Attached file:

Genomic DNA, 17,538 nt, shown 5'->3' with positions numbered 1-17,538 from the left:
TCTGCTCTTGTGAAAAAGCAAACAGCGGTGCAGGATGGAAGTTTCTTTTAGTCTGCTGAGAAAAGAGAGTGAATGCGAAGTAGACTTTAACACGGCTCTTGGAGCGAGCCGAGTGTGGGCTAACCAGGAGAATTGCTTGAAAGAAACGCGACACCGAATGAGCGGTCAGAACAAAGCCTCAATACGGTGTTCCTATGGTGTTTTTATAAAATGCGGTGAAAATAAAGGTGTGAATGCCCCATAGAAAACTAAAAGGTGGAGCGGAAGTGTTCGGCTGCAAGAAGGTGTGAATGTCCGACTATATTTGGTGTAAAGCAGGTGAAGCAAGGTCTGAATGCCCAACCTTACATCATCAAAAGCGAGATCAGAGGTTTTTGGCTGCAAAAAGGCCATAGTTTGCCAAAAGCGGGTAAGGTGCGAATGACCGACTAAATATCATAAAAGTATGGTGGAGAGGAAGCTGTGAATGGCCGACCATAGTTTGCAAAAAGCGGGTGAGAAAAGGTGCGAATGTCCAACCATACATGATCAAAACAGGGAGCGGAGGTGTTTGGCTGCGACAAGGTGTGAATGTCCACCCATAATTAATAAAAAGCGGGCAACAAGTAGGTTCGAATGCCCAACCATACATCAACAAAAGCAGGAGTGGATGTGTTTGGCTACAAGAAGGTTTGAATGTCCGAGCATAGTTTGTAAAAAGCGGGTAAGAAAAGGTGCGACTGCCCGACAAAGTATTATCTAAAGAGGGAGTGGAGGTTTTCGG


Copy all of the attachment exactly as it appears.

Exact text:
Genomic DNA, 17,538 nt, shown 5'->3' with positions numbered 1-17,538 from the left:
TCTGCTCTTGTGAAAAAGCAAACAGCGGTGCAGGATGGAAGTTTCTTTTAGTCTGCTGAGAAAAGAGAGTGAATGCGAAGTAGACTTTAACACGGCTCTTGGAGCGAGCCGAGTGTGGGCTAACCAGGAGAATTGCTTGAAAGAAACGCGACACCGAATGAGCGGTCAGAACAAAGCCTCAATACGGTGTTCCTATGGTGTTTTTATAAAATGCGGTGAAAATAAAGGTGTGAATGCCCCATAGAAAACTAAAAGGTGGAGCGGAAGTGTTCGGCTGCAAGAAGGTGTGAATGTCCGACTATATTTGGTGTAAAGCAGGTGAAGCAAGGTCTGAATGCCCAACCTTACATCATCAAAAGCGAGATCAGAGGTTTTTGGCTGCAAAAAGGCCATAGTTTGCCAAAAGCGGGTAAGGTGCGAATGACCGACTAAATATCATAAAAGTATGGTGGAGAGGAAGCTGTGAATGGCCGACCATAGTTTGCAAAAAGCGGGTGAGAAAAGGTGCGAATGTCCAACCATACATGATCAAAACAGGGAGCGGAGGTGTTTGGCTGCGACAAGGTGTGAATGTCCACCCATAATTAATAAAAAGCGGGCAACAAGTAGGTTCGAATGCCCAACCATACATCAACAAAAGCAGGAGTGGATGTGTTTGGCTACAAGAAGGTTTGAATGTCCGAGCATAGTTTGTAAAAAGCGGGTAAGAAAAGGTGCGACTGCCCGACAAAGTATTATCTAAAGAGGGAGTGGAGGTTTTCGG